While researching the history of Afghanistan for the next RP entry, I came across a strange story. In 1921, a rapidly-modernizing Afghanistan sent delegations around the world to establish contact with various countries. However, they never got much of an audience in the United States – because, unbeknownst to them, there was already an Afghan delegation there. This was:
an old woman named “Princess” Fatima Sultana … She came festooned in jewels and looking like every New Yorker’s image of a Theda Bara-style exotic from the mysterious east. Her jewels included one particularly large diamond she called the Darya-i-Noor (River of Light). She was travelling with a rascal who called himself the Crown Prince of Egypt. …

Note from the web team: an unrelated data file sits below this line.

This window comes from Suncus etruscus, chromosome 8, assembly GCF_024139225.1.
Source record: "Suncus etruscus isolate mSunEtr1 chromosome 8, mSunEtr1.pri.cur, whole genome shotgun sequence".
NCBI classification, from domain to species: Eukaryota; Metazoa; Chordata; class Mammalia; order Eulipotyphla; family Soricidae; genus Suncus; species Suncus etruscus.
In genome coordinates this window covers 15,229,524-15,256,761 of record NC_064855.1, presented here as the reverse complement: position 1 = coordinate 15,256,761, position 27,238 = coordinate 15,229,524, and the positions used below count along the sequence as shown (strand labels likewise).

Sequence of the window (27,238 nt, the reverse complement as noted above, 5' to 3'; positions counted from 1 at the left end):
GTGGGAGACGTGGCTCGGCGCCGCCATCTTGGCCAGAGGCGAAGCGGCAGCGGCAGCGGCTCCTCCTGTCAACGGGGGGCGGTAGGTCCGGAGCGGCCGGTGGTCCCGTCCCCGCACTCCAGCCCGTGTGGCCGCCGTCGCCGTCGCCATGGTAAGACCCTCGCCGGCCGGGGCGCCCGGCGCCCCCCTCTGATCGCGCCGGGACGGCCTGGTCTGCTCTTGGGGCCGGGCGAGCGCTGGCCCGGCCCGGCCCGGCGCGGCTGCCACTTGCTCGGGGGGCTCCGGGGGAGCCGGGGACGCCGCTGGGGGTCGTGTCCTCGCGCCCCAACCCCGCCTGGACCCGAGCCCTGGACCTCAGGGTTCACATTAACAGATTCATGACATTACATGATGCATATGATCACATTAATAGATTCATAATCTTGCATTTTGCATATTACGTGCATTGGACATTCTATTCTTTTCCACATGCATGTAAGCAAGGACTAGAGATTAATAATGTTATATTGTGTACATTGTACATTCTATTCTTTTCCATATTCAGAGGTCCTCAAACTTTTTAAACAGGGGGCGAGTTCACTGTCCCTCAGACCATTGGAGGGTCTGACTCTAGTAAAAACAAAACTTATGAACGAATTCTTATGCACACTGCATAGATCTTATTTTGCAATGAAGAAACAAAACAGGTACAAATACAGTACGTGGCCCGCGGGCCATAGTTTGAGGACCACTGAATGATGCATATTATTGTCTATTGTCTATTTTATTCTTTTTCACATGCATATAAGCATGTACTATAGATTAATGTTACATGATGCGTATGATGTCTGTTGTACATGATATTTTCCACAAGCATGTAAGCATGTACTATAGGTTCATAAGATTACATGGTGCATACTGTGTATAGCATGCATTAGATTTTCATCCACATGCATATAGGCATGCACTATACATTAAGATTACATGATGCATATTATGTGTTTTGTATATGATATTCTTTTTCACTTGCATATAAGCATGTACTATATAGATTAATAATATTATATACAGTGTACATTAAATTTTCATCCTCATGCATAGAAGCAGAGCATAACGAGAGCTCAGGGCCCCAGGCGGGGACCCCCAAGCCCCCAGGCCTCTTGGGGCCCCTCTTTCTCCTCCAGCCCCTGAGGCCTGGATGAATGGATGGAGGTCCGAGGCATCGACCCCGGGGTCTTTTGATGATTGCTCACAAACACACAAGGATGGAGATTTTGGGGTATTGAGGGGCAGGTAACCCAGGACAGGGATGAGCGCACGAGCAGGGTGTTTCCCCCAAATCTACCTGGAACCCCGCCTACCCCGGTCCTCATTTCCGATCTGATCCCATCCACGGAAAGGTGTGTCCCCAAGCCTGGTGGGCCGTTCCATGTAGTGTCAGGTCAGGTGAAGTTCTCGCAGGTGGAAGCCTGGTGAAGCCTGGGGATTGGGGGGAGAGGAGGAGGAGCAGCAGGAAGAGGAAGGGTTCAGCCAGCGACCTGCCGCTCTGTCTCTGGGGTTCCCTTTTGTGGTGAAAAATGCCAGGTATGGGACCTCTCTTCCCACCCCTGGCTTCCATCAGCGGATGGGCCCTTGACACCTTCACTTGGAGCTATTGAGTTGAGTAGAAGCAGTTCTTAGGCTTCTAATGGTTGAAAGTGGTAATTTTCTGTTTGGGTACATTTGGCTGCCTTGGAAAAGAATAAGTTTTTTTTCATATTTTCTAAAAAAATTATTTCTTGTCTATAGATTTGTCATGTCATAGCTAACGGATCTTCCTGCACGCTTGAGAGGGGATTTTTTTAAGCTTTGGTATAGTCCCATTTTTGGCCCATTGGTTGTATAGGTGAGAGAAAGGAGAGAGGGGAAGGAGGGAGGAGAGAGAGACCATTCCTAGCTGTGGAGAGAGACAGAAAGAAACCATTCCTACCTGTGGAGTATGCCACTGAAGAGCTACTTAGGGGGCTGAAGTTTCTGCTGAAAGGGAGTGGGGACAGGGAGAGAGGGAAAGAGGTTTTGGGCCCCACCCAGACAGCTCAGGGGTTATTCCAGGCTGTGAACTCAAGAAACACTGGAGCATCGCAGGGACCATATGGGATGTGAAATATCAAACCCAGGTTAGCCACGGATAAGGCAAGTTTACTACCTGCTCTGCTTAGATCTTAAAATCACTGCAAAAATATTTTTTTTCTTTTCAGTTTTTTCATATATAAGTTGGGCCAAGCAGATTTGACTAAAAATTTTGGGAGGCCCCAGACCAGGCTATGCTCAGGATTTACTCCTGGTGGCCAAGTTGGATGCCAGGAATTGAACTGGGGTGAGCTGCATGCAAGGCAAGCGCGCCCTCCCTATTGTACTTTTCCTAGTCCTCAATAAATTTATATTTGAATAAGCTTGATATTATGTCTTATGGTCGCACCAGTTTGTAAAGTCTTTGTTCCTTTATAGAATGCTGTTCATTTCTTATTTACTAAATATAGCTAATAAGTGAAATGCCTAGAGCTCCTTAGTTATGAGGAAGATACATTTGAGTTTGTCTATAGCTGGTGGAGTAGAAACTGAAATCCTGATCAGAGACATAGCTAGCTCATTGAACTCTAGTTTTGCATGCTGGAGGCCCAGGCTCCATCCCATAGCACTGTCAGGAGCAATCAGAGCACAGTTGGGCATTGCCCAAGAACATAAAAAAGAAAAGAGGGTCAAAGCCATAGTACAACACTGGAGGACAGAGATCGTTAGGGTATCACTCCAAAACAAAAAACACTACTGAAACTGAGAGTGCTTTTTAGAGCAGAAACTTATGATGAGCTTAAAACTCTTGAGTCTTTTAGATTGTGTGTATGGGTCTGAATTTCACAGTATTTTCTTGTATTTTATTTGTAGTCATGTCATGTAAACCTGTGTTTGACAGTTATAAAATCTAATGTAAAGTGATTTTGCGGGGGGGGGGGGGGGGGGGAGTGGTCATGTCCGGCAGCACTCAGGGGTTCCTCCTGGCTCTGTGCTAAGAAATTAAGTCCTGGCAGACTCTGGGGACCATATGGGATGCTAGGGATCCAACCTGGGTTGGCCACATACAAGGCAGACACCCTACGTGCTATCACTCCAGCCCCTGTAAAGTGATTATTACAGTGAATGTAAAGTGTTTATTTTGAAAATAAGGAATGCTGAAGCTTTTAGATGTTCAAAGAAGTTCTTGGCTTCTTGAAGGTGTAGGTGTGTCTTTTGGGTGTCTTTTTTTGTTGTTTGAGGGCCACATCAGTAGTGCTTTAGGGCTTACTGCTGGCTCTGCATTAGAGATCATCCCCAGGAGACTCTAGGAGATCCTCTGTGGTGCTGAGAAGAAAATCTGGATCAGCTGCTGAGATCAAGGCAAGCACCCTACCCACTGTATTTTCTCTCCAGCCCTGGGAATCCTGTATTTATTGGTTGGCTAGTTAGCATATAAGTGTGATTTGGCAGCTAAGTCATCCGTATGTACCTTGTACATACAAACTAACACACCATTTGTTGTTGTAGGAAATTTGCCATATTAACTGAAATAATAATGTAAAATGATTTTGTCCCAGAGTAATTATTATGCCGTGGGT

To make matters worse, these two con artists fell victim themselves to an American con artist named Weymouth, who convinced them he was with the Department of the Navy and said he would present Fatima to the president of the United States — he had his eye on that diamond. The New York press didn’t know which was the real diplomatic delegation, and they picked the one they found more entertaining: Princess Fatima and her entourage.
[In the end], The Princess Fatima lost her diamond to Weymouth, ran out on her hotel bill, and got deported in disgrace.
-Tamim Ansary, Games Without Rules: The Often Interrupted History of Afghanistan
Best I can determine, this woman was a distant (and not overly loved) relative of the actual rulers of Afghanistan. The man she fell in with (Stanley Clifford Weyman – not Weymouth, as Ansary writes) was arrested for impersonating a military officer, after he’d stolen her jewel – which was not the more famous Darya-i-Noor that is part of the Iranian royal jewels.
Afghanistan and the United States only established the barest levels of contact, and it was not until 14 years later that the US sent over its first envoy.